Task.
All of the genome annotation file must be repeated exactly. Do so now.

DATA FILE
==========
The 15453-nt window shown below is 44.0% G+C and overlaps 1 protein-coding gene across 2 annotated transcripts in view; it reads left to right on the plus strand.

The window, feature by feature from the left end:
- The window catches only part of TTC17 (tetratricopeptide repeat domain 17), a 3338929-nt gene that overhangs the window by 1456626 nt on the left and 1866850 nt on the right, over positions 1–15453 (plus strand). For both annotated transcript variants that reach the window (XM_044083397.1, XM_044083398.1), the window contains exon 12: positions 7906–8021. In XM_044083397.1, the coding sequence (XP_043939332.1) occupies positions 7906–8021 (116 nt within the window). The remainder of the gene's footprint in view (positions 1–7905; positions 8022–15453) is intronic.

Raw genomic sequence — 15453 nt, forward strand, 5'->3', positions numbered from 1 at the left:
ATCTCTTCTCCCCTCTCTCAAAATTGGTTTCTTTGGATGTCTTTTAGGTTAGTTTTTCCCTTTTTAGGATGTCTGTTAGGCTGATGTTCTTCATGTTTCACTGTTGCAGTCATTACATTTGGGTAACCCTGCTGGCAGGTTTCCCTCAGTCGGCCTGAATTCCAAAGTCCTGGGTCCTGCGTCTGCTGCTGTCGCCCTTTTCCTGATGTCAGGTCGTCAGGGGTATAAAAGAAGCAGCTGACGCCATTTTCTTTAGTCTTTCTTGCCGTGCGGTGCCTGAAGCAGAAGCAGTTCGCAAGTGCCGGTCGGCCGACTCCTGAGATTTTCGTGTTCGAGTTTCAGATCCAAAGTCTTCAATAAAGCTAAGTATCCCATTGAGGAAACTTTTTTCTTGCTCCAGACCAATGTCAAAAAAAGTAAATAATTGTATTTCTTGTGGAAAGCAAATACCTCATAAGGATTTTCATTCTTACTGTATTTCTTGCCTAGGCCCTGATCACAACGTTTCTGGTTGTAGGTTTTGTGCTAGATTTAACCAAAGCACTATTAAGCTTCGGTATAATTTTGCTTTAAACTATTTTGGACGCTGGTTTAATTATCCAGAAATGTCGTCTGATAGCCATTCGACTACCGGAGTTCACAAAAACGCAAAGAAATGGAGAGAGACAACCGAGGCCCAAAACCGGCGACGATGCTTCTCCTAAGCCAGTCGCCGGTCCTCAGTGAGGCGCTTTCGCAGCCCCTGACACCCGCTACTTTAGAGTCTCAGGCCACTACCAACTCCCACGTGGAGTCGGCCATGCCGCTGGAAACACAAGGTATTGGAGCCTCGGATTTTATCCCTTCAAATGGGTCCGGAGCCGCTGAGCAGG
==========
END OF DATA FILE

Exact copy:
The 15453-nt window shown below is 44.0% G+C and overlaps 1 protein-coding gene across 2 annotated transcripts in view; it reads left to right on the plus strand.

The window, feature by feature from the left end:
- The window catches only part of TTC17 (tetratricopeptide repeat domain 17), a 3338929-nt gene that overhangs the window by 1456626 nt on the left and 1866850 nt on the right, over positions 1–15453 (plus strand). For both annotated transcript variants that reach the window (XM_044083397.1, XM_044083398.1), the window contains exon 12: positions 7906–8021. In XM_044083397.1, the coding sequence (XP_043939332.1) occupies positions 7906–8021 (116 nt within the window). The remainder of the gene's footprint in view (positions 1–7905; positions 8022–15453) is intronic.

Raw genomic sequence — 15453 nt, forward strand, 5'->3', positions numbered from 1 at the left:
ATCTCTTCTCCCCTCTCTCAAAATTGGTTTCTTTGGATGTCTTTTAGGTTAGTTTTTCCCTTTTTAGGATGTCTGTTAGGCTGATGTTCTTCATGTTTCACTGTTGCAGTCATTACATTTGGGTAACCCTGCTGGCAGGTTTCCCTCAGTCGGCCTGAATTCCAAAGTCCTGGGTCCTGCGTCTGCTGCTGTCGCCCTTTTCCTGATGTCAGGTCGTCAGGGGTATAAAAGAAGCAGCTGACGCCATTTTCTTTAGTCTTTCTTGCCGTGCGGTGCCTGAAGCAGAAGCAGTTCGCAAGTGCCGGTCGGCCGACTCCTGAGATTTTCGTGTTCGAGTTTCAGATCCAAAGTCTTCAATAAAGCTAAGTATCCCATTGAGGAAACTTTTTTCTTGCTCCAGACCAATGTCAAAAAAAGTAAATAATTGTATTTCTTGTGGAAAGCAAATACCTCATAAGGATTTTCATTCTTACTGTATTTCTTGCCTAGGCCCTGATCACAACGTTTCTGGTTGTAGGTTTTGTGCTAGATTTAACCAAAGCACTATTAAGCTTCGGTATAATTTTGCTTTAAACTATTTTGGACGCTGGTTTAATTATCCAGAAATGTCGTCTGATAGCCATTCGACTACCGGAGTTCACAAAAACGCAAAGAAATGGAGAGAGACAACCGAGGCCCAAAACCGGCGACGATGCTTCTCCTAAGCCAGTCGCCGGTCCTCAGTGAGGCGCTTTCGCAGCCCCTGACACCCGCTACTTTAGAGTCTCAGGCCACTACCAACTCCCACGTGGAGTCGGCCATGCCGCTGGAAACACAAGGTATTGGAGCCTCGGATTTTATCCCTTCAAATGGGTCCGGAGCCGCTGAGCAGG